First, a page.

When we first saw Even Peters in season 1, we were introduced to Tate, a lovable boyfriend who was also a psychopath. Now in season 2, he played Kit Walker, a lovable mechanic, convicted of being a serial killer of a woman: Bloody Face. We were immediately shocked that it was him, then slowly started to feel bad for Kit. Once we found out he wasn't Bloody Face; we were rooting for him 100%. All this time looking great!

7. A combination of everything piled under an Asylum roof

This show was jam-packed with a bunch of different plot twists and added themes. From alien abductions to Anne Frank showing up to the asylum, it was a matter of "what didn't this show have?" We got to see the change with Sister Mary Unice being possessed by the devil, to Dr. Arden's Nazi background. With all the different plot lines in the show, it made it a little confusing at times; but all the more entertaining to watch.


I love "American Horror Story." It is one of those creepy guilty pleasures that take you on a wild, horrific ride. The newer seasons are still good, but I will always go back to the originals!


Cover Image Credit: Den of Geek

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8 Reasons Why My Dad Is the Most Important Man In My Life

Forever my number one guy.
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Growing up, there's been one consistent man I can always count on, my father. In any aspect of my life, my dad has always been there, showing me unconditional love and respect every day. No matter what, I know that my dad will always be the most important man in my life for many reasons.

1. He has always been there.

Literally. From the day I was born until today, I have never not been able to count on my dad to be there for me, uplift me and be the best dad he can be.

2. He learned to adapt and suffer through girly trends to make me happy.

I'm sure when my dad was younger and pictured his future, he didn't think about the Barbie pretend pageants, dressing up as a princess, perfecting my pigtails and enduring other countless girly events. My dad never turned me down when I wanted to play a game, no matter what and was always willing to help me pick out cute outfits and do my hair before preschool.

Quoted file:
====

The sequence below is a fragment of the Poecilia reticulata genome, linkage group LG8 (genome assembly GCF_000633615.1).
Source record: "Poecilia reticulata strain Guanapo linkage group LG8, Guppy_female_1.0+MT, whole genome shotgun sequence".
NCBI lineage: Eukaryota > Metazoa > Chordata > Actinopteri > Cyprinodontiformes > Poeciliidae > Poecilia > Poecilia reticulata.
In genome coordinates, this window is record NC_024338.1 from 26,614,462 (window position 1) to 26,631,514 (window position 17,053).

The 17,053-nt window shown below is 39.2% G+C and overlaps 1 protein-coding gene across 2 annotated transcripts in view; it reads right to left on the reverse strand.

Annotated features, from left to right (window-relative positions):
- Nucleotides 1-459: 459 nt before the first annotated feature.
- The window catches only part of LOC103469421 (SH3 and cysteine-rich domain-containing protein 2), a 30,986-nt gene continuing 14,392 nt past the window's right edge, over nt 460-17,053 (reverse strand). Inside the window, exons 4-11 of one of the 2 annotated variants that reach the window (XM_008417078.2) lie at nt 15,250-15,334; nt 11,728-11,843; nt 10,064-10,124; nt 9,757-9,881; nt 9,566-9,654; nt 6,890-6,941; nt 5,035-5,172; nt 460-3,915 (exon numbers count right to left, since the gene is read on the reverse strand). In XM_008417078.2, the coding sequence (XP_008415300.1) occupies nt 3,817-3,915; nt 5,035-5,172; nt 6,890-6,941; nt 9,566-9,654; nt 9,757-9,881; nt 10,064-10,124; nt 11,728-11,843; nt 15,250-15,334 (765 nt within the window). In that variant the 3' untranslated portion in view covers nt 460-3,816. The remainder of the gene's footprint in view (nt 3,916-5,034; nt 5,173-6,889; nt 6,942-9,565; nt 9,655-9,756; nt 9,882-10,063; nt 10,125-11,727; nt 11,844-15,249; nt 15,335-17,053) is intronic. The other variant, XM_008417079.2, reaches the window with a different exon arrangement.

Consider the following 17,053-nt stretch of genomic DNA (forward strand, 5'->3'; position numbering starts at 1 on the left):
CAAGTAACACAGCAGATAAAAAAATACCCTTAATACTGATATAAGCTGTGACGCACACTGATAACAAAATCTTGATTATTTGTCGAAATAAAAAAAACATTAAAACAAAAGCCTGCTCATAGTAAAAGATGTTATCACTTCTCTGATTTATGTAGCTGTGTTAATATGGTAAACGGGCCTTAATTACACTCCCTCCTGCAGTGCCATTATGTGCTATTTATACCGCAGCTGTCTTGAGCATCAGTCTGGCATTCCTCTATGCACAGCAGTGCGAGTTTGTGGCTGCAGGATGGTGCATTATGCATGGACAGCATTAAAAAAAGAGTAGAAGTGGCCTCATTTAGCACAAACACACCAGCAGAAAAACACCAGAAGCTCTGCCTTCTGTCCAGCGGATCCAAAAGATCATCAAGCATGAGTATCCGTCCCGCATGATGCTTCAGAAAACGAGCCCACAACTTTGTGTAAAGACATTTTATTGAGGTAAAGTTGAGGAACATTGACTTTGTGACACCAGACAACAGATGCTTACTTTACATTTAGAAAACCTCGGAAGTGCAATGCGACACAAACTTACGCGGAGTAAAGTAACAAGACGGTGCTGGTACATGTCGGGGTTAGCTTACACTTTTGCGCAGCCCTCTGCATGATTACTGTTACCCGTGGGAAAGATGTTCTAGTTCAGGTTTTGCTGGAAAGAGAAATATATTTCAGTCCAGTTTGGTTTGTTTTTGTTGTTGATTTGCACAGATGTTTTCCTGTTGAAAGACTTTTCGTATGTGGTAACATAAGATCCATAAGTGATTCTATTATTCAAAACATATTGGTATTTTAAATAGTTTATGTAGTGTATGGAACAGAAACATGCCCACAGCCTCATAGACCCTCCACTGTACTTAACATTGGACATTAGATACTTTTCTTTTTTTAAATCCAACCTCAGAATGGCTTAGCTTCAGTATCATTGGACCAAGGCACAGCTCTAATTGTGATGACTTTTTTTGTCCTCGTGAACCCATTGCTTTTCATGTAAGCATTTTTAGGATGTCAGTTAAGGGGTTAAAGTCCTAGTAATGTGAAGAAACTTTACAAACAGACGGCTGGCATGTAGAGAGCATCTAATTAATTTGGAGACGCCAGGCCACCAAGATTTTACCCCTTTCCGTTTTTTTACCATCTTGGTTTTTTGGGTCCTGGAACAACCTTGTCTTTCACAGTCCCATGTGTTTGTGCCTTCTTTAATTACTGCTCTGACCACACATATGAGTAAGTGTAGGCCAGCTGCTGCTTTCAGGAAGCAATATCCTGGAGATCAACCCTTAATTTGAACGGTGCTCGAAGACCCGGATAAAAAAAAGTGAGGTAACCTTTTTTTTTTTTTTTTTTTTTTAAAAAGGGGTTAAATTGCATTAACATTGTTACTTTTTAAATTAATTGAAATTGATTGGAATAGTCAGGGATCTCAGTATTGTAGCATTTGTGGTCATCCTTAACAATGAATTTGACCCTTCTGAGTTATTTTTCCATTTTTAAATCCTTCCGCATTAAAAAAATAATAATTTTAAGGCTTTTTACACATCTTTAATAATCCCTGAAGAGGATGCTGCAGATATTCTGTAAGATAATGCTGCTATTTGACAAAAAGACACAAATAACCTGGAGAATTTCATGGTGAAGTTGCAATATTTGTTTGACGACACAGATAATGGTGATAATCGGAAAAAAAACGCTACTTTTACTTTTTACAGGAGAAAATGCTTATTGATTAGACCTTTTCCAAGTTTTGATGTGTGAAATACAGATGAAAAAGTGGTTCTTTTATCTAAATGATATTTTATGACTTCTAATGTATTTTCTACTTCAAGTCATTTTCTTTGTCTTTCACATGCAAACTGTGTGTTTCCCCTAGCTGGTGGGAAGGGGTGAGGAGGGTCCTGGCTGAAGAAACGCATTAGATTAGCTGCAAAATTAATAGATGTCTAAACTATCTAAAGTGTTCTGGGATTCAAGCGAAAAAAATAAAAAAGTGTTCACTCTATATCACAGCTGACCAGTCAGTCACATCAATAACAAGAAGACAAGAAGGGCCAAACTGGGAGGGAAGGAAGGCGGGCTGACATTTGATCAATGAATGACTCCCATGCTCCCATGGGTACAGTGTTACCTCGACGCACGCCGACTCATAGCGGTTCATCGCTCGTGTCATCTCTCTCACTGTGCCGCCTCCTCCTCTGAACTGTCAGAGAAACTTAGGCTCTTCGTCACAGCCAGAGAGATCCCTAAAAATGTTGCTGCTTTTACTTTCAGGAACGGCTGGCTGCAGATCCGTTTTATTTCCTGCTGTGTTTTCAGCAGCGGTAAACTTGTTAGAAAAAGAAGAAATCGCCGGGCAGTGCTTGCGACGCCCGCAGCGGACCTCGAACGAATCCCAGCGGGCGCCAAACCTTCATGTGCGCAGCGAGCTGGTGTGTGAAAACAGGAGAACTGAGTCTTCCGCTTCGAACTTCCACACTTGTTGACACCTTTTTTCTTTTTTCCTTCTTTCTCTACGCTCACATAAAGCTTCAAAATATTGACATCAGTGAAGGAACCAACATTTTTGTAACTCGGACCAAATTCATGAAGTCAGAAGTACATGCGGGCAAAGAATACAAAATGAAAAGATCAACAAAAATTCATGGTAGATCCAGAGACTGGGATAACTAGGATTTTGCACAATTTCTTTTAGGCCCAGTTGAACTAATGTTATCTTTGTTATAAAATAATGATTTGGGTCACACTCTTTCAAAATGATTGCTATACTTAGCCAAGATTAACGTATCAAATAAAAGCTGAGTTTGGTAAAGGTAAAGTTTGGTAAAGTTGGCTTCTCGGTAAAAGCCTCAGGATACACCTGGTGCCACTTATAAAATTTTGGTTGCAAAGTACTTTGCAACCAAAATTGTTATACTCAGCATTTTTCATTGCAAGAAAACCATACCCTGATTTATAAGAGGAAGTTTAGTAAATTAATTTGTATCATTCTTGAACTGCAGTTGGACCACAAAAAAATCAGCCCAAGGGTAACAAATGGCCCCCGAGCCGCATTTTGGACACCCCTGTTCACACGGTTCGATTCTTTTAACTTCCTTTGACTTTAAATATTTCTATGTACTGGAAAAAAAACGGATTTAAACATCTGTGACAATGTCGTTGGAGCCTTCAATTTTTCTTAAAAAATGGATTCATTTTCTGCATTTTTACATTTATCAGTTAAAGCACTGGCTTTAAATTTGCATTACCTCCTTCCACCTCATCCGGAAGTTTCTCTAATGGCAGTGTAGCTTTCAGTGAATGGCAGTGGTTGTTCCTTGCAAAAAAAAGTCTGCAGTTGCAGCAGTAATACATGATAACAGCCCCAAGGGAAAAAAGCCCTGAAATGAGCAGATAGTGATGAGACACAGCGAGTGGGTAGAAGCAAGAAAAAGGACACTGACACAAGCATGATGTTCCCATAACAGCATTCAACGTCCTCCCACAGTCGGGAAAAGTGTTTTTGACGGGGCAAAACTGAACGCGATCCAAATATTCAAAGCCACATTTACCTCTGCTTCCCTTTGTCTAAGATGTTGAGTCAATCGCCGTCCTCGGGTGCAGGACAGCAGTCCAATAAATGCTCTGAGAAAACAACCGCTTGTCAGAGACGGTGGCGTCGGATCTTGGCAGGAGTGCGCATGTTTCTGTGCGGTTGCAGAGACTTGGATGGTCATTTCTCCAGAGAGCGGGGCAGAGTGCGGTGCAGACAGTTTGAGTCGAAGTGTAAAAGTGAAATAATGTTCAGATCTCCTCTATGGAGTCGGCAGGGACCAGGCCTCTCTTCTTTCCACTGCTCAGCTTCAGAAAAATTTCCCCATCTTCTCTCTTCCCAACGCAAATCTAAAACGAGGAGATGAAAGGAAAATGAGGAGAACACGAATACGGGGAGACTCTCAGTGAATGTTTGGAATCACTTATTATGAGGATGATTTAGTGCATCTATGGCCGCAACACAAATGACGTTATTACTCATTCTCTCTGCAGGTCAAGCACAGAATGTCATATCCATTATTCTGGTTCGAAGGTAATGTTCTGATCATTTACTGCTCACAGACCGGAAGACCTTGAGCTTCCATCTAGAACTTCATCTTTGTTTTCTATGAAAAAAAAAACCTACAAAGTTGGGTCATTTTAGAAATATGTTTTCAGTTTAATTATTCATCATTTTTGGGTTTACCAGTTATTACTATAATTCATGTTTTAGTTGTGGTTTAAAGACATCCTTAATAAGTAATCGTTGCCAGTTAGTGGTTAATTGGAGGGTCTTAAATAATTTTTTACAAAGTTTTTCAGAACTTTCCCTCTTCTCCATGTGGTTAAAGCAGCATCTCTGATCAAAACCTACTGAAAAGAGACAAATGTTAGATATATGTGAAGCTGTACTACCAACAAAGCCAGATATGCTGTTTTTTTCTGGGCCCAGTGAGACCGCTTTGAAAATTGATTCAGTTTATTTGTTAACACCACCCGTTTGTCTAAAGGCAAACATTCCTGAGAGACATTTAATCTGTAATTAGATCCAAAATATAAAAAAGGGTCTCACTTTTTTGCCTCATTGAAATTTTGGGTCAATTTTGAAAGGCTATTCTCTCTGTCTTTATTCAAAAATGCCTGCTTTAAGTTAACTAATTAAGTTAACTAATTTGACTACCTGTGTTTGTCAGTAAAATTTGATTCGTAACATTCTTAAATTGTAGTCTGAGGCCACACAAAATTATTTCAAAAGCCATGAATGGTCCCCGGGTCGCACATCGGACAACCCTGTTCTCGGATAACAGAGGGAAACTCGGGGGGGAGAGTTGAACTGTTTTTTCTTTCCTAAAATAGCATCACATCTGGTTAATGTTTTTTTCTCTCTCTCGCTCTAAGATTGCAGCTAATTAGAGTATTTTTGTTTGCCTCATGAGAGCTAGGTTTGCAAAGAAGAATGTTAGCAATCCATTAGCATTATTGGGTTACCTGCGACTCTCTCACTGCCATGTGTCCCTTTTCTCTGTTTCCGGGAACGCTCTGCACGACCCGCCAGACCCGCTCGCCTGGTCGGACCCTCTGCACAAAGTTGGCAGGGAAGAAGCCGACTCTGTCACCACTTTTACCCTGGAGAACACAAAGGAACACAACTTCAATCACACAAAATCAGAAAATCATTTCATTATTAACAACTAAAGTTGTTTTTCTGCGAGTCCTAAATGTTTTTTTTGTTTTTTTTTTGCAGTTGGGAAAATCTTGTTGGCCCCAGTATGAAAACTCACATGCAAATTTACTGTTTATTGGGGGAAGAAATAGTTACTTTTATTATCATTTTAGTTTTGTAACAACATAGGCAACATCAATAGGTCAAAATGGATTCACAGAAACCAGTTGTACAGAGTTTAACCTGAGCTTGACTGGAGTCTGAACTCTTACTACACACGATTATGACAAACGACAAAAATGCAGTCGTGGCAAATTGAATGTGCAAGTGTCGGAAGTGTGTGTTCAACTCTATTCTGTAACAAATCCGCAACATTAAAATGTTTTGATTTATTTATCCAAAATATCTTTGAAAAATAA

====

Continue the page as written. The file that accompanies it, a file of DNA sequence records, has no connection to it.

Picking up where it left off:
3. He sends the cutest texts.

Random text messages since I have gotten my own cell phone have always come my way from my dad. Those randoms "I love you so much" and "I am so proud of you" never fail to make me smile, and I can always count on my dad for an adorable text message when I'm feeling down.

4. He taught me how to be brave.

When I needed to learn how to swim, he threw me in the pool. When I needed to learn how to ride a bike, he went alongside me and made sure I didn't fall too badly. When I needed to learn how to drive, he was there next to me, making sure I didn't crash.

5. He encourages me to best the best I can be.

My dad sees the best in me, no matter how much I fail. He's always there to support me and turn my failures into successes. He can sit on the phone with me for hours, talking future career stuff and listening to me lay out my future plans and goals. He wants the absolute best for me, and no is never an option, he is always willing to do whatever it takes to get me where I need to be.

6. He gets sentimental way too often, but it's cute.

Whether you're sitting down at the kitchen table, reminiscing about your childhood, or that one song comes on that your dad insists you will dance to together on your wedding day, your dad's emotions often come out in the cutest possible way, forever reminding you how loved you are.


7. He supports you, emotionally and financially.

Need to vent about a guy in your life that isn't treating you well? My dad is there. Need some extra cash to help fund spring break? He's there for that, too.

8. He shows me how I should be treated.